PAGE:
New dimensions in cynicism

When I was a college senior I raised the money to bring Garry Wills to campus to give a lecture on the 1972 presidential election. Wills had recently published the book Nixon Agonistes, which mightily impressed me, and I wanted to hear what he had to say. He agreed to speak not only on the election, but also to throw in another lecture on Macbeth for free as part of a two-for-the-price-of-one package. The lecture took place in late October or early November, within days of the election. As I recall, Henry Kissinger had just announced that “we believe peace is at hand” in Vietnam (that was on October 26).

Wills framed his election lecture on the theme “Vote for your enemy; he has no one to sell out to but you.” You can get a glimpse of Wills’s thinking at the time in his Times column “Four more years? Learning to live with Nixon.”

Wills’s thesis has stuck in my mind. An impressionable young man, I was impressed by it at the time. Upon further reflection, however, I doubt its truth along with much else that Wills has had to say since, at least about anything connected to politics.

At the time I thought Wills’s thesis was the ne plus ultra in political cynicism. Now I think it has been superseded by Hillary Clinton. Hillary Clinton is the ne plus ultra in political cynicism. She is so cynical that she makes it all but impossible to apply Wills’s proposition.

Consider the case of the Trans-Pacific Partnership. Madam Hillary: supporter or opponent? CNN’s Jake Tapper reports 45 instances of her support of Clinton pushing for a TPP trade deal while Secretary of State from 2009 to 2013. The Free Beacon’s David Rutz has compiled 24 instances of Clinton’s support of the TPP into the video below (Steve posted it yesterday here).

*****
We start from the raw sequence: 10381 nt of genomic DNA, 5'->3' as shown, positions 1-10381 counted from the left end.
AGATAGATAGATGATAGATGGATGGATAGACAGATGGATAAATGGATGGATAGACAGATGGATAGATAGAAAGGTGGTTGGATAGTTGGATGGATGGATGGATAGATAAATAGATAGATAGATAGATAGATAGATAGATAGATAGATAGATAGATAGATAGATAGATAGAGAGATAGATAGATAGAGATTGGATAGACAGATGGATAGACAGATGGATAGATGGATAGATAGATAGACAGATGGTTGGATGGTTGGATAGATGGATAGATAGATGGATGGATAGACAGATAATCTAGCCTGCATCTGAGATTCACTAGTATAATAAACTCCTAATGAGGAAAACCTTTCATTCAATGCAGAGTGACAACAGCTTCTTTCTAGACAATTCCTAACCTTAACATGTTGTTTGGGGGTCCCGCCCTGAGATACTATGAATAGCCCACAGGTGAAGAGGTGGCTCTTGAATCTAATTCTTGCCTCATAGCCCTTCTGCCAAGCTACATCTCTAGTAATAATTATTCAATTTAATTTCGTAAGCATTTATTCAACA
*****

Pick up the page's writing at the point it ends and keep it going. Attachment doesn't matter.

Since she has felt pressure from the left in the course of her pursuit of the Democratic presidential nomination, however, she has experienced a dark night of the soul. She has had sober second thoughts. Now she tentatively opposes it.

On Sunday in Iowa, Clinton said that “the President should listen to and work with his allies in Congress, starting with (House Minority Leader) Nancy Pelosi, who have expressed their concerns about the impact that a weak agreement would have on our workers, to make sure we get the best, strongest deal possible. And if we don’t get it, there should be no deal.”

Clinton added, “there are some specifics in there that could and should be changed. So I am hoping that’s what happens now — let’s take the lemons and turn it into lemonade.”

The Washington Post has expressed disappointment in Madam Hillary’s recent tergiversations in a good editorial that bears on my thoughts here. “The most hopeful thing to be said about this deeply disappointing abandonment of the president she served, and the internationalist tendency in Democratic ideology she once embodied, is that it is so transparently political,” the Post editors write. “Cynical? Perhaps, but as we said, that’s the hope.” They’re taking a cue from the Wills school of politics and from the lady herself, taking a lemon and turning it into lemonade.